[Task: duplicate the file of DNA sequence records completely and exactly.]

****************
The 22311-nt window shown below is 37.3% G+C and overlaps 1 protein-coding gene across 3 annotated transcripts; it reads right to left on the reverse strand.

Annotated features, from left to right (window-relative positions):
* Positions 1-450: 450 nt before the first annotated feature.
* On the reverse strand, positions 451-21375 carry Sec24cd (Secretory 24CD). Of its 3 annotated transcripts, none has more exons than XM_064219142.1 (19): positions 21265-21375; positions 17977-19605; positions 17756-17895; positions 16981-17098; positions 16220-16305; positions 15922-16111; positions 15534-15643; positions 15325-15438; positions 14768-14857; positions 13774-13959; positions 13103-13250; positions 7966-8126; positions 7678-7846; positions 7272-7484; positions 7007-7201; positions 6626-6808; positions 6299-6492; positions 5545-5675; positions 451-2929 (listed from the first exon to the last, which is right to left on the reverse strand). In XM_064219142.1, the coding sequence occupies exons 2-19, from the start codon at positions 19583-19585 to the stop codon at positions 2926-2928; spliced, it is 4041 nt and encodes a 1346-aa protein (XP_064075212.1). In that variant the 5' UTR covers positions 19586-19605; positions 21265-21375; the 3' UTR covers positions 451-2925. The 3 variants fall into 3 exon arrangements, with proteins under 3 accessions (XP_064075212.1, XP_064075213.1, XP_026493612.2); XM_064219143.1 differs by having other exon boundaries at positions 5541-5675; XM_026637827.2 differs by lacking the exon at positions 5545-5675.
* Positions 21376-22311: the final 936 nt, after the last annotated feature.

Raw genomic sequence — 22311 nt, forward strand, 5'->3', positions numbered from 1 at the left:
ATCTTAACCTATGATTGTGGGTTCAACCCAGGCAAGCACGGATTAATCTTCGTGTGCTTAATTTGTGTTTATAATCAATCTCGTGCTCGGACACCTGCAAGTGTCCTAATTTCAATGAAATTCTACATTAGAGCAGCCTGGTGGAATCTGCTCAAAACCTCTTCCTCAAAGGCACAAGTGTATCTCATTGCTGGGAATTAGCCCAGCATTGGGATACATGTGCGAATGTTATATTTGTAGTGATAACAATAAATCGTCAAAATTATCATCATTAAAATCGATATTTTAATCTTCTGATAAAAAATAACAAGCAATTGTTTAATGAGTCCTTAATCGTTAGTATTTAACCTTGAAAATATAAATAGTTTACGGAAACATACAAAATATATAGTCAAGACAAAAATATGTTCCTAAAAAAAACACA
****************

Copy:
The 22311-nt window shown below is 37.3% G+C and overlaps 1 protein-coding gene across 3 annotated transcripts; it reads right to left on the reverse strand.

Annotated features, from left to right (window-relative positions):
* Positions 1-450: 450 nt before the first annotated feature.
* On the reverse strand, positions 451-21375 carry Sec24cd (Secretory 24CD). Of its 3 annotated transcripts, none has more exons than XM_064219142.1 (19): positions 21265-21375; positions 17977-19605; positions 17756-17895; positions 16981-17098; positions 16220-16305; positions 15922-16111; positions 15534-15643; positions 15325-15438; positions 14768-14857; positions 13774-13959; positions 13103-13250; positions 7966-8126; positions 7678-7846; positions 7272-7484; positions 7007-7201; positions 6626-6808; positions 6299-6492; positions 5545-5675; positions 451-2929 (listed from the first exon to the last, which is right to left on the reverse strand). In XM_064219142.1, the coding sequence occupies exons 2-19, from the start codon at positions 19583-19585 to the stop codon at positions 2926-2928; spliced, it is 4041 nt and encodes a 1346-aa protein (XP_064075212.1). In that variant the 5' UTR covers positions 19586-19605; positions 21265-21375; the 3' UTR covers positions 451-2925. The 3 variants fall into 3 exon arrangements, with proteins under 3 accessions (XP_064075212.1, XP_064075213.1, XP_026493612.2); XM_064219143.1 differs by having other exon boundaries at positions 5541-5675; XM_026637827.2 differs by lacking the exon at positions 5545-5675.
* Positions 21376-22311: the final 936 nt, after the last annotated feature.

Raw genomic sequence — 22311 nt, forward strand, 5'->3', positions numbered from 1 at the left:
ATCTTAACCTATGATTGTGGGTTCAACCCAGGCAAGCACGGATTAATCTTCGTGTGCTTAATTTGTGTTTATAATCAATCTCGTGCTCGGACACCTGCAAGTGTCCTAATTTCAATGAAATTCTACATTAGAGCAGCCTGGTGGAATCTGCTCAAAACCTCTTCCTCAAAGGCACAAGTGTATCTCATTGCTGGGAATTAGCCCAGCATTGGGATACATGTGCGAATGTTATATTTGTAGTGATAACAATAAATCGTCAAAATTATCATCATTAAAATCGATATTTTAATCTTCTGATAAAAAATAACAAGCAATTGTTTAATGAGTCCTTAATCGTTAGTATTTAACCTTGAAAATATAAATAGTTTACGGAAACATACAAAATATATAGTCAAGACAAAAATATGTTCCTAAAAAAAACACA